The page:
Is Dashlane safe?

Recently I’ve been seeing a lot of Youtube ads for a thing called Dashlane, which stores all your passwords, credit card info and other sensitive data in one place, it also helps you generate hard passwords and a few more features like that.

If I understood correctly, they say that they use military grade encryption and they store only the encrypted versions of your passwords on their servers, which can be accessed only by you using your main password which is not stored on their servers or transmitted over the internet at any point. I suppose that you have an app on your pc/phone which unlocks somehow when you type in the main password and then the app sends a green light signal to the main servers. So supposedly you are the only one with the access to the real passwords, since only you have the main password.

Obviously there’s no way to check this for sure and I highly doubt that they can’t see your non-encrypted passwords themselves without the main password which supposedly only you know. They own the encryption system, only they know how it works and they use the decryption system once your computer requests it by using the main password, so what is stopping them from accessing your data at any point via the decryption system they own without you authorizing it via the main password? Does anyone really believe they couldn’t do that if they wanted, especially if the government/military requested it? Who can guarantee that someone in Dashlane, angry employee, a criminal or whatever won’t leak all that out at some point?

Tech and banking giants like Yahoo, Ebay, Sony, JP Morgan have had massive leaks, but if a way smaller company like Dashlane leaked, not only your passwords for every site you have an account on, but your banking and other details will be available to anyone to steal.

Sounds like a crappy deal in exchange for a person having to type a few keys on the keyboard or keep complicated passwords on a piece of paper on a hard to find location in the house.

The big 3 password vaults are: 1Password, LastPass, and KeyPass.
I use 1Password.

Don’t know anything about Dashlane.

Espionage safe level passwords IMO are basically overkill. My* pw123abc* level passwords have never been guessed to the best of my knowledge. My data that WAS swiped were on corporate and governmental systems that should have been better at it. So I am no longer going to worry about my personal passwords. And all the banks and insurance companies that keep suggesting 30 day changes with 3 or four different alphanumeric character classes can just shove it.

The encryption and decryption happens on your device. As the key (your password) never leaves the device and they’ve never seen the plaintext of the encrypted data, Dashlane is not able to recover or use your passwords themselves.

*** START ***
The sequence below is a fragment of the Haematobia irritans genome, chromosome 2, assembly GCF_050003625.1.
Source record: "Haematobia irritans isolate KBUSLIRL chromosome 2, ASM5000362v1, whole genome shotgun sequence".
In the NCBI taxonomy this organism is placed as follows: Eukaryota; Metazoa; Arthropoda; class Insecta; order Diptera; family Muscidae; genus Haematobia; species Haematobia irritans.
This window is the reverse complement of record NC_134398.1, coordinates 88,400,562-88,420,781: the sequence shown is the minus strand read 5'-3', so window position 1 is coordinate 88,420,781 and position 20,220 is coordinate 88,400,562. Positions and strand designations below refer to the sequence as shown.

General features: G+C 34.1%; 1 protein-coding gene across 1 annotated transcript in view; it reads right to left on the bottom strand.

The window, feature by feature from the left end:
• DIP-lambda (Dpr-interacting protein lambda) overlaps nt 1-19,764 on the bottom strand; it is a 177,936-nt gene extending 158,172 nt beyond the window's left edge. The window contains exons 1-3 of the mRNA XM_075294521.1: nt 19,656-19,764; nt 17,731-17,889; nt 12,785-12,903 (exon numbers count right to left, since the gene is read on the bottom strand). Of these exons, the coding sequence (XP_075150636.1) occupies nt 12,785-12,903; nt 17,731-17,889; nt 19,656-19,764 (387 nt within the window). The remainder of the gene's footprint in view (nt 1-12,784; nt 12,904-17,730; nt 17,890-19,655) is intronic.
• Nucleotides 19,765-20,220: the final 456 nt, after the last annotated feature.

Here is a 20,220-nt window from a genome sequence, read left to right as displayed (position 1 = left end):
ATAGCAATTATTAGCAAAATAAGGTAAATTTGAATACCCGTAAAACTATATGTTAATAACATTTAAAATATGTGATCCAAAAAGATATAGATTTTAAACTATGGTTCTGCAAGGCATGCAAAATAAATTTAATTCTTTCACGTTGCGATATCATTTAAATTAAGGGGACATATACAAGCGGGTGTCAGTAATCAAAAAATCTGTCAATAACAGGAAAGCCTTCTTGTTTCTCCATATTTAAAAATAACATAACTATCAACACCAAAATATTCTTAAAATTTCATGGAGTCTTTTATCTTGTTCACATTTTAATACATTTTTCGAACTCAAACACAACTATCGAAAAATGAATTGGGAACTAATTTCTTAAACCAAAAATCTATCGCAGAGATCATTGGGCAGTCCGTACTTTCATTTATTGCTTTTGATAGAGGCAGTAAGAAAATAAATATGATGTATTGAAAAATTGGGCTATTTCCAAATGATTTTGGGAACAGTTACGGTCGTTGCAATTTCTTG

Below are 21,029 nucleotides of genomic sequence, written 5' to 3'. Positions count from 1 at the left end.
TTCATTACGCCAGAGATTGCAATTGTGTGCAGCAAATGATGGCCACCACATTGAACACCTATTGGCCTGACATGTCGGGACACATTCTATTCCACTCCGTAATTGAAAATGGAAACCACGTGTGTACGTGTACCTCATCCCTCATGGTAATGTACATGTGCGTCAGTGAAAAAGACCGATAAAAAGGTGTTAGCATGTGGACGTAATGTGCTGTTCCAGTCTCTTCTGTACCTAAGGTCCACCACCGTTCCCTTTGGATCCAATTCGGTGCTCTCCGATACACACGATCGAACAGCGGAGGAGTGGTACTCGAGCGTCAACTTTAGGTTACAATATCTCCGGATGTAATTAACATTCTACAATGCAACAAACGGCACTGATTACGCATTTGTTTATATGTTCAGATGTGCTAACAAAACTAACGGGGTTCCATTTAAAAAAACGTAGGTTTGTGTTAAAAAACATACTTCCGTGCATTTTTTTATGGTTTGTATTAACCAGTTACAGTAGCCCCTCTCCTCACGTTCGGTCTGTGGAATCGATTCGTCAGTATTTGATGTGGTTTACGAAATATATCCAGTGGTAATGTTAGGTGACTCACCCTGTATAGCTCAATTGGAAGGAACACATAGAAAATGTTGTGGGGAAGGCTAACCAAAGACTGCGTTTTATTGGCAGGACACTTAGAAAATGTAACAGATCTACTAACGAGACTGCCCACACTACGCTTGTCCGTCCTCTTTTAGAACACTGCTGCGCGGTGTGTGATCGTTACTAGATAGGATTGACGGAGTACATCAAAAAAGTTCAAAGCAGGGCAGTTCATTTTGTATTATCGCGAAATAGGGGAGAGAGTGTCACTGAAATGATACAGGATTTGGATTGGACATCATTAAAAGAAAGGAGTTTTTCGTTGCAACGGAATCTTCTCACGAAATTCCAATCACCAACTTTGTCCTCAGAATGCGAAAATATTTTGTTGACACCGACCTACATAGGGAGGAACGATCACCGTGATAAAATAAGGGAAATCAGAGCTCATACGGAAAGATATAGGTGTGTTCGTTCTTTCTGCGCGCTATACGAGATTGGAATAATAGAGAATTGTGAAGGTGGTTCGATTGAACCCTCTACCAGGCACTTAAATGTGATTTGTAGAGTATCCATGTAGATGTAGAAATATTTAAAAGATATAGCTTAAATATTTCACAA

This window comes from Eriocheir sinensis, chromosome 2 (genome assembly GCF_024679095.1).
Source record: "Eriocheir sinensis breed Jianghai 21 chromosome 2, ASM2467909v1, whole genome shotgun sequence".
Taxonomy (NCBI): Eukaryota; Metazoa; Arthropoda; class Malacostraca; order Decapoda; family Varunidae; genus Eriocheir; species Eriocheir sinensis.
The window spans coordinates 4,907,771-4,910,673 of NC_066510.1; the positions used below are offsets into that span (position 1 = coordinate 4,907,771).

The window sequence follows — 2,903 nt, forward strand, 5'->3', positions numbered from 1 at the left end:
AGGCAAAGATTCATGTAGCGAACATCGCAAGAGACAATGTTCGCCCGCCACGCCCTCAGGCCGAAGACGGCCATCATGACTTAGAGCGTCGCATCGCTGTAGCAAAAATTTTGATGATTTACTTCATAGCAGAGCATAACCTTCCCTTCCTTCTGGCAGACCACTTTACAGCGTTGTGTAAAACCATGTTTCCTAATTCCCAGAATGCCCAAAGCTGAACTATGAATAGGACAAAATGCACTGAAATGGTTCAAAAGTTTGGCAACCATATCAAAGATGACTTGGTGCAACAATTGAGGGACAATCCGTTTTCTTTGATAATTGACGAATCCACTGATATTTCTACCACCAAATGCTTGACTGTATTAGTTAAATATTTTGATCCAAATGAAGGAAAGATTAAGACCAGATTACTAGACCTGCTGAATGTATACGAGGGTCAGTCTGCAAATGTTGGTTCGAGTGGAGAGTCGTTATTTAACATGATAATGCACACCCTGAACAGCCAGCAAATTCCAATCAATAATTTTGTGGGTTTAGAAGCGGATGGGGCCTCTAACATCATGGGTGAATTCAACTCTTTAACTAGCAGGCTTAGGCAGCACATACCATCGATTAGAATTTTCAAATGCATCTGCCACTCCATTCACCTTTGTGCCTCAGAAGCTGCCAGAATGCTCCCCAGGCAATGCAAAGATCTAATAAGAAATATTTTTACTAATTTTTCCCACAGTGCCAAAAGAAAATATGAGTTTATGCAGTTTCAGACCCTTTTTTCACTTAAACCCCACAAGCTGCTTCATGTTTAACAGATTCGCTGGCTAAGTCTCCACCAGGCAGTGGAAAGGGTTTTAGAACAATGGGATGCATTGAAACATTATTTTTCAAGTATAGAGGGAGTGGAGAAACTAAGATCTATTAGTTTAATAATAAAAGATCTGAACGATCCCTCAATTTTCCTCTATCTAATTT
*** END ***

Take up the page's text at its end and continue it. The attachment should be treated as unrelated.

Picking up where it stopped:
Assuming they’re on the up and up. I haven’t even gone as far as to go to their homepage. I’m just going from the OP and how such a service should work.

Hi JakeRS! Thanks for your interest in Dashlane!

Mithras is right and, as described in our whitepaper , your Master Password is used locally on your device to decrypt your data. The whole process is done by the app and even Dashlane employees do not have any way to access your encrypted data since your Master Password is never sent to the Web.

Please read our Whitepaper for more information!

Have a nice day!

Waitaminute. Your username is Dashlane, and you just so happen to know all about Dashlane? That’s one hell of a coincidence.

For free … Just store the passwords on your own computer in a WORD document I call mine “Password.docx”. WORD uses RSA encryption so I only need to remember the password for that file. My password file contains all sorts of secret information (bank account numbers, etc). And “just in case”, the file is printed once in a while and saved in my safety deposit box. And when I die, all the information I’ve typed here is on another file called “Password.txt” which is not encrypted.

I have not used Dashlane or any other third-party password service but my understanding is that it integrates with your browser. You don’t have to look up a password in a separate file and type it in; it is decrypted when needed and auto-populated in your browser form.

Google does that for me already.

Word does not use RSA. A public key system wouldn’t be appropriate for that application. Office 2007 through 2013 used AES-128 which is currently very secure. Office 2016 uses AES-256 which is also secure. Versions before 2007 used RC4 which is totally insecure and easily broken, so upgrade if you’re using an old version of Word. Whether the AES algorithms will remain secure for the rest of your life depends on unpredictable advances in cryptography and computing technology (eg. quantum computing).